Detecting diabetic risk using the oral glucose tolerance test in Chinese patients with hypertension: a cross-sectional study.Hypertens Res. 2014 Jan; 37(1):82-7.HR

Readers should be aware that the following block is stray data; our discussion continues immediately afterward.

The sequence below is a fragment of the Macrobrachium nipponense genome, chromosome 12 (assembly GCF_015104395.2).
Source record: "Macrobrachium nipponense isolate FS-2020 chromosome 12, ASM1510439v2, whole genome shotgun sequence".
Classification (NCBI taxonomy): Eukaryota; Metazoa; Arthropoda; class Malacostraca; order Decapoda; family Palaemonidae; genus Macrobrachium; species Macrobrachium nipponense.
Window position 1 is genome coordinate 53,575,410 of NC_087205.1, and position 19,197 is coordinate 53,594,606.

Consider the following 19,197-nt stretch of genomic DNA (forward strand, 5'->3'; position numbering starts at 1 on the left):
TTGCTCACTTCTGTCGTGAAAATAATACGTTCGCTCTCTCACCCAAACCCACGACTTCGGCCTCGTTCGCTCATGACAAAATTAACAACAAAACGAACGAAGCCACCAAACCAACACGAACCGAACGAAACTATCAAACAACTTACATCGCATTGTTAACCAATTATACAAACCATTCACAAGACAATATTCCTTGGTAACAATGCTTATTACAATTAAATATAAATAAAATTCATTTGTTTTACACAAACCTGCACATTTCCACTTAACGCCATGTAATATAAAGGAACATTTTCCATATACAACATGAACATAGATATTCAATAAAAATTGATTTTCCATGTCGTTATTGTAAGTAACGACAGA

To analyze the clinical significance of the oral glucose tolerance test (OGTT) in the assessment of abnormal glucose metabolism in Chinese patients with hypertension. In this cross-sectional study of 10,173 hypertensive adult patients from eight sites in China, data on patient, clinical and disease characteristics were collected, and fasting plasma glucose (FPG) levels were measured. A subset of 5322 patients also underwent an OGTT. Abnormal glucose metabolism (impaired glucose regulation (IGR) or diabetes mellitus (DM)) was detected in 31.1% of the 10,173 patients by FPG testing and in 67% of the 5322 patients by OGTT. OGTT increased the detection rate by 35.8%. Patients with FPG levels ≥5.6 and ≥6.1 mmol l(-1) had the mean OGTT 2-h plasma glucose levels of 8.79 and 9.68 mmol l(-1), respectively. Compared with normoglycemic patients, those with IGR or DM had higher rates of total proteinuria (normoglycemic 15.8% vs. IGR 22.1% vs. DM 33.7%, P<0.001), a lower absolute estimated glomerular filtration rate (eGFR; in ml min(-1) per 1.73 m(2)) (82.9 vs. 80.77 vs. 79.74, P=0.06) and a higher prevalence of cardiovascular disease (normoglycemic 17.6% vs. IGR/DM 13.8%, P<0.001). Abnormal abdominal circumference, eGFR ≤60 ml min(-1) per 1.73 m(2), and proteinuria were independently associated with abnormal glucose metabolism (IGR or DM). Hypertensive patients who are diabetic or at risk of diabetes are at greater risk of renal damage and cardiovascular disease than those who are normoglycemic. It is insufficient to assess the glucose metabolism status of Chinese hypertensive patients using only FPG testing; the use of OGTT can increase the detection rate by 35.8%. Patients whose FPG levels were <5.6 mmol l(-1) may be found to have abnormal glucose metabolism after an OGTT.